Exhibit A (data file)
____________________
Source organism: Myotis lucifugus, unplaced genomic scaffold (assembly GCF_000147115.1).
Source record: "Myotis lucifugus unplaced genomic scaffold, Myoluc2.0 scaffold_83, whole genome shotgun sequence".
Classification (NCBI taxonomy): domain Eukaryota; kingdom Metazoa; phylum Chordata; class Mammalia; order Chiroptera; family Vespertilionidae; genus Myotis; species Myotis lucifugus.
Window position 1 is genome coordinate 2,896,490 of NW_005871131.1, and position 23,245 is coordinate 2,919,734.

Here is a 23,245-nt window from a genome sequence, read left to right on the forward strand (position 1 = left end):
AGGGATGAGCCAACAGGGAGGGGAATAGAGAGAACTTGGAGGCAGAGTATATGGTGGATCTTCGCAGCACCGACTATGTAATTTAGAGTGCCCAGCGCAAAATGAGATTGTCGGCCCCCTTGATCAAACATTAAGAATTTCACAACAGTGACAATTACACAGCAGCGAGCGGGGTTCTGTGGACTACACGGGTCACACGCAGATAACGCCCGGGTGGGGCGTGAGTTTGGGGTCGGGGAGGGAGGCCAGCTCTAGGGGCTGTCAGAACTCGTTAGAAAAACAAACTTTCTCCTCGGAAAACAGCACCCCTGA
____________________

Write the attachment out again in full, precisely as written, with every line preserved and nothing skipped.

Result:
Source organism: Myotis lucifugus, unplaced genomic scaffold (assembly GCF_000147115.1).
Source record: "Myotis lucifugus unplaced genomic scaffold, Myoluc2.0 scaffold_83, whole genome shotgun sequence".
Classification (NCBI taxonomy): domain Eukaryota; kingdom Metazoa; phylum Chordata; class Mammalia; order Chiroptera; family Vespertilionidae; genus Myotis; species Myotis lucifugus.
Window position 1 is genome coordinate 2,896,490 of NW_005871131.1, and position 23,245 is coordinate 2,919,734.

Here is a 23,245-nt window from a genome sequence, read left to right on the forward strand (position 1 = left end):
AGGGATGAGCCAACAGGGAGGGGAATAGAGAGAACTTGGAGGCAGAGTATATGGTGGATCTTCGCAGCACCGACTATGTAATTTAGAGTGCCCAGCGCAAAATGAGATTGTCGGCCCCCTTGATCAAACATTAAGAATTTCACAACAGTGACAATTACACAGCAGCGAGCGGGGTTCTGTGGACTACACGGGTCACACGCAGATAACGCCCGGGTGGGGCGTGAGTTTGGGGTCGGGGAGGGAGGCCAGCTCTAGGGGCTGTCAGAACTCGTTAGAAAAACAAACTTTCTCCTCGGAAAACAGCACCCCTGA